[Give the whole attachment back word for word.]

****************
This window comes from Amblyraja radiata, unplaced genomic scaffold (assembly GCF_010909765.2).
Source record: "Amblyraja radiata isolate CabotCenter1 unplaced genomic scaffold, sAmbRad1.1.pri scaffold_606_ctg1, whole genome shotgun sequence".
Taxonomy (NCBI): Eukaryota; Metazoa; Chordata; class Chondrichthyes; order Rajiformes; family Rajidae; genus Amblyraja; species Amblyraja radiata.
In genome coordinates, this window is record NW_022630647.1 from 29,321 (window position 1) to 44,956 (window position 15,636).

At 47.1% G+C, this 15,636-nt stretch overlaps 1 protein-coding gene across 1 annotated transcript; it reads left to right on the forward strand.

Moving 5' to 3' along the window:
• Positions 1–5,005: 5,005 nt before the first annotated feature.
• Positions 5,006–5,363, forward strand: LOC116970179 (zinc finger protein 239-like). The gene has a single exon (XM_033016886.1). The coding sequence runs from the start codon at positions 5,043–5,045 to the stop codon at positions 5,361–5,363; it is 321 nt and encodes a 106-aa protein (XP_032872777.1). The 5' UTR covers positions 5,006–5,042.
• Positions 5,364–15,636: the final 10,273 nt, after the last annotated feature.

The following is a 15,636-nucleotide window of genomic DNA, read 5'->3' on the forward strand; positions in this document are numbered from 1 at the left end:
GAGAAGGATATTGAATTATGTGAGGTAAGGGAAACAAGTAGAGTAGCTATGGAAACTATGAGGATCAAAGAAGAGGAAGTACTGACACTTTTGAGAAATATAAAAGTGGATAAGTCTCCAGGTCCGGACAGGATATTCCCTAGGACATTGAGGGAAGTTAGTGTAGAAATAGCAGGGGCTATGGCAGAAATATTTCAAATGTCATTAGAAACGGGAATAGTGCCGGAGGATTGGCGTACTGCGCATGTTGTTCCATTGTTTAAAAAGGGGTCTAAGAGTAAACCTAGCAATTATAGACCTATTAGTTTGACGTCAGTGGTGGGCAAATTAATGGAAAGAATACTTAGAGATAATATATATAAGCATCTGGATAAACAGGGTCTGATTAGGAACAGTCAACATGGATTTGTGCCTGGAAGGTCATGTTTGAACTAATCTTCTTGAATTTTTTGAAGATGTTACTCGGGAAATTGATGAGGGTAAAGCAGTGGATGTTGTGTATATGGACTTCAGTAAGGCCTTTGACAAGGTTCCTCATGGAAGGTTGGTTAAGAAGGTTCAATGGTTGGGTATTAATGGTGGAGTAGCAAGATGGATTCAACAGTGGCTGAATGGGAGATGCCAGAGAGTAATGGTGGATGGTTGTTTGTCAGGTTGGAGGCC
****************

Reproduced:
This window comes from Amblyraja radiata, unplaced genomic scaffold (assembly GCF_010909765.2).
Source record: "Amblyraja radiata isolate CabotCenter1 unplaced genomic scaffold, sAmbRad1.1.pri scaffold_606_ctg1, whole genome shotgun sequence".
Taxonomy (NCBI): Eukaryota; Metazoa; Chordata; class Chondrichthyes; order Rajiformes; family Rajidae; genus Amblyraja; species Amblyraja radiata.
In genome coordinates, this window is record NW_022630647.1 from 29,321 (window position 1) to 44,956 (window position 15,636).

At 47.1% G+C, this 15,636-nt stretch overlaps 1 protein-coding gene across 1 annotated transcript; it reads left to right on the forward strand.

Moving 5' to 3' along the window:
• Positions 1–5,005: 5,005 nt before the first annotated feature.
• Positions 5,006–5,363, forward strand: LOC116970179 (zinc finger protein 239-like). The gene has a single exon (XM_033016886.1). The coding sequence runs from the start codon at positions 5,043–5,045 to the stop codon at positions 5,361–5,363; it is 321 nt and encodes a 106-aa protein (XP_032872777.1). The 5' UTR covers positions 5,006–5,042.
• Positions 5,364–15,636: the final 10,273 nt, after the last annotated feature.

The following is a 15,636-nucleotide window of genomic DNA, read 5'->3' on the forward strand; positions in this document are numbered from 1 at the left end:
GAGAAGGATATTGAATTATGTGAGGTAAGGGAAACAAGTAGAGTAGCTATGGAAACTATGAGGATCAAAGAAGAGGAAGTACTGACACTTTTGAGAAATATAAAAGTGGATAAGTCTCCAGGTCCGGACAGGATATTCCCTAGGACATTGAGGGAAGTTAGTGTAGAAATAGCAGGGGCTATGGCAGAAATATTTCAAATGTCATTAGAAACGGGAATAGTGCCGGAGGATTGGCGTACTGCGCATGTTGTTCCATTGTTTAAAAAGGGGTCTAAGAGTAAACCTAGCAATTATAGACCTATTAGTTTGACGTCAGTGGTGGGCAAATTAATGGAAAGAATACTTAGAGATAATATATATAAGCATCTGGATAAACAGGGTCTGATTAGGAACAGTCAACATGGATTTGTGCCTGGAAGGTCATGTTTGAACTAATCTTCTTGAATTTTTTGAAGATGTTACTCGGGAAATTGATGAGGGTAAAGCAGTGGATGTTGTGTATATGGACTTCAGTAAGGCCTTTGACAAGGTTCCTCATGGAAGGTTGGTTAAGAAGGTTCAATGGTTGGGTATTAATGGTGGAGTAGCAAGATGGATTCAACAGTGGCTGAATGGGAGATGCCAGAGAGTAATGGTGGATGGTTGTTTGTCAGGTTGGAGGCC